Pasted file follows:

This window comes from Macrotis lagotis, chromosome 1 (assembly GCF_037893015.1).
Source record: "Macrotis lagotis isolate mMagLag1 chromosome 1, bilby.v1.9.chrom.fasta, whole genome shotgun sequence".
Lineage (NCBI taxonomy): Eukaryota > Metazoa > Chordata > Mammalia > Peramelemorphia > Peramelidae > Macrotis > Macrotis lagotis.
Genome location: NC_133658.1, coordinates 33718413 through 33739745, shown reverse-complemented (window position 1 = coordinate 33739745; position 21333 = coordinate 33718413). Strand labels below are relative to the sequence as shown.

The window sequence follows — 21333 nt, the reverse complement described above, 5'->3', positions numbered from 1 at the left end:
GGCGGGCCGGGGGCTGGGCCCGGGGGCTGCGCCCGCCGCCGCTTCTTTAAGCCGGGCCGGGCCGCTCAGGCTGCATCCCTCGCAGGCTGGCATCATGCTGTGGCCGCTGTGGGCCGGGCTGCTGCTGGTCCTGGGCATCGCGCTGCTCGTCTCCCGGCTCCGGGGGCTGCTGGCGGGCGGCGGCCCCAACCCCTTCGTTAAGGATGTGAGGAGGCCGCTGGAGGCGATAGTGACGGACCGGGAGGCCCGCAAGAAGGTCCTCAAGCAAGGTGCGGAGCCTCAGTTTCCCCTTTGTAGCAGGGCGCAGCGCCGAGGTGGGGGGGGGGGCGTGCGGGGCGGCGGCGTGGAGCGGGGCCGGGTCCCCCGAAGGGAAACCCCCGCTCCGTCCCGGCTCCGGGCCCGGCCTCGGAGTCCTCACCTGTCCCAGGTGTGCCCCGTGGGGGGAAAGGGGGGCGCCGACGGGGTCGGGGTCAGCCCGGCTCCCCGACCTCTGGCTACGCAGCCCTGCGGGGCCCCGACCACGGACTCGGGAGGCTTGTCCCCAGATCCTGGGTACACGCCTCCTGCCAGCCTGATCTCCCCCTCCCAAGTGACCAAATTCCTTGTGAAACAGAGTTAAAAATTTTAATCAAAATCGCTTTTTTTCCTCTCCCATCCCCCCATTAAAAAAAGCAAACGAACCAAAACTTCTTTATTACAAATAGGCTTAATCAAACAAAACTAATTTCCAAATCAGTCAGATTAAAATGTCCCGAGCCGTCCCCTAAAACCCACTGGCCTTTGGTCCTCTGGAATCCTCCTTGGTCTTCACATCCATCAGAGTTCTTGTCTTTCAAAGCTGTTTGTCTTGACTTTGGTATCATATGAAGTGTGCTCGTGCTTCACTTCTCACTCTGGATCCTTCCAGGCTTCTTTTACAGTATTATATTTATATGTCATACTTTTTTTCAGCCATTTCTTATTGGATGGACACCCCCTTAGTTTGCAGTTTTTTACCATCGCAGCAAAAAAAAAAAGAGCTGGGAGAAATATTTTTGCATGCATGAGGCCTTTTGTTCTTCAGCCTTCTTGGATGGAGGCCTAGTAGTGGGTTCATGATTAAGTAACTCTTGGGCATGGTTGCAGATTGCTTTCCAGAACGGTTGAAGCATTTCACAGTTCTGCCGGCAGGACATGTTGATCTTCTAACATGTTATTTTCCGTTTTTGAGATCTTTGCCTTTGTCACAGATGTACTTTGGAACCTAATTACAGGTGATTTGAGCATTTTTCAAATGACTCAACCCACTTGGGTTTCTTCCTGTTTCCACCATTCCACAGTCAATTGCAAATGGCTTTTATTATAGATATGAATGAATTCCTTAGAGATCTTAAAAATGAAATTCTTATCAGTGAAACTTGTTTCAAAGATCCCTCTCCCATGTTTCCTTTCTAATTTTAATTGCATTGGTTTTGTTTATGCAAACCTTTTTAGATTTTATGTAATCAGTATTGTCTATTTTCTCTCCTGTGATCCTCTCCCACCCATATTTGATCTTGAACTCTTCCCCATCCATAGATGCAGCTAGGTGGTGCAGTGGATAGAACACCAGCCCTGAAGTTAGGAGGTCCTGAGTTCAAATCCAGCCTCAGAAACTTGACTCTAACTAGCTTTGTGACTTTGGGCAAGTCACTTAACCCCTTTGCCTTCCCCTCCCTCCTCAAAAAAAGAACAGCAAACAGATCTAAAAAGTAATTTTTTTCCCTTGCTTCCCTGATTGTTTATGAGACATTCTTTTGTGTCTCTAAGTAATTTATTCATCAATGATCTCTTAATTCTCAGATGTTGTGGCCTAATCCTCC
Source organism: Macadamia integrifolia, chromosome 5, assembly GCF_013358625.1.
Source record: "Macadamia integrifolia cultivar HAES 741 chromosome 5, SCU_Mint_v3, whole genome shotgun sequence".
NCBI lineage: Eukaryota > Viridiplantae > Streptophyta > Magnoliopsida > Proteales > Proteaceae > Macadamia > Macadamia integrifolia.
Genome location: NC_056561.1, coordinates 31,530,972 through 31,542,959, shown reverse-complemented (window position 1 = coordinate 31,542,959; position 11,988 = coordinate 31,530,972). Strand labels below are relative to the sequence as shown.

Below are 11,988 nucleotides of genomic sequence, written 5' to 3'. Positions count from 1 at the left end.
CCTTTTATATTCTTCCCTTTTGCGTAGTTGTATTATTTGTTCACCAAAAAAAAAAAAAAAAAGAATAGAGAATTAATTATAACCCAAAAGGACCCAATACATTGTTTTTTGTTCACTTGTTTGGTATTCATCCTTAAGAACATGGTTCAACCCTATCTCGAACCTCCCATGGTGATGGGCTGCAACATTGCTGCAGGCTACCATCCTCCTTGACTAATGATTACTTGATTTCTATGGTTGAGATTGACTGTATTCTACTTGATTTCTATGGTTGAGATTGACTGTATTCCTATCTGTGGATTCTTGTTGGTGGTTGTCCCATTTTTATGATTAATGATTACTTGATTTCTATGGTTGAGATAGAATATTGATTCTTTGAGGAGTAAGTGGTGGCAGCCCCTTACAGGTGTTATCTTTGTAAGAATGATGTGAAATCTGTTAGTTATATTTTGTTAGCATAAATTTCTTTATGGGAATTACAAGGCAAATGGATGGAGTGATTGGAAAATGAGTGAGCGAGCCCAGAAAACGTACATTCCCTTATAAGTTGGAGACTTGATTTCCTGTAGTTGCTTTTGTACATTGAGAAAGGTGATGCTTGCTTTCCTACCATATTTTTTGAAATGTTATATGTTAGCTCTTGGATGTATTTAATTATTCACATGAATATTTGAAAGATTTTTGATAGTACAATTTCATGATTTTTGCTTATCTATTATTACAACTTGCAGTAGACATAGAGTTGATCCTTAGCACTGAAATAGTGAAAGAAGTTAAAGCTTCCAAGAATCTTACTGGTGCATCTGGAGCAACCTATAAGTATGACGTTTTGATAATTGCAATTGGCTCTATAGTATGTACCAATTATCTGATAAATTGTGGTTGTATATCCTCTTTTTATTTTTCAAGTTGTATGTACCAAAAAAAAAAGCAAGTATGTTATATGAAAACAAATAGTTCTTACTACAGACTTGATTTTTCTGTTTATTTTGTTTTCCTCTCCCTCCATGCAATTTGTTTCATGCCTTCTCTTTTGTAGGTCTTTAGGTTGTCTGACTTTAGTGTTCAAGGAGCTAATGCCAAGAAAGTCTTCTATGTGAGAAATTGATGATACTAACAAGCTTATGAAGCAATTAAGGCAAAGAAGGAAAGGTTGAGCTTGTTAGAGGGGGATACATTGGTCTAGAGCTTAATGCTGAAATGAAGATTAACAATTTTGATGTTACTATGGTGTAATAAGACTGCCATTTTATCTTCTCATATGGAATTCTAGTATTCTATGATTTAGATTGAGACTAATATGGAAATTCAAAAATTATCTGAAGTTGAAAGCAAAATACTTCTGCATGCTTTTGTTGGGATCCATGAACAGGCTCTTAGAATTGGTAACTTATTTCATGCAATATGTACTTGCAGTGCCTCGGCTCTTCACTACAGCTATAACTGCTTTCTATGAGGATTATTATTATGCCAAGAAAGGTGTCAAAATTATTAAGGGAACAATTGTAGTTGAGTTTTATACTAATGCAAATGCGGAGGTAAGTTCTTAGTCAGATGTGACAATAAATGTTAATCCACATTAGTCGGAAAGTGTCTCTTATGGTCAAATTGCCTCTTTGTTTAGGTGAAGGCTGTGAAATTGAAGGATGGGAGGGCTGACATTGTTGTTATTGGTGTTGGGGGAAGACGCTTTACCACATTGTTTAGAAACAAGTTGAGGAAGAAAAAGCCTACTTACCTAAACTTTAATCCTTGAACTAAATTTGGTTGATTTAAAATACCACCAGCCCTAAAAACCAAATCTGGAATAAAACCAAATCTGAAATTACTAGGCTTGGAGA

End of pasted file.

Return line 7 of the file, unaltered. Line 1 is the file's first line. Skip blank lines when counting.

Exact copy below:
Source organism: Macadamia integrifolia, chromosome 5, assembly GCF_013358625.1.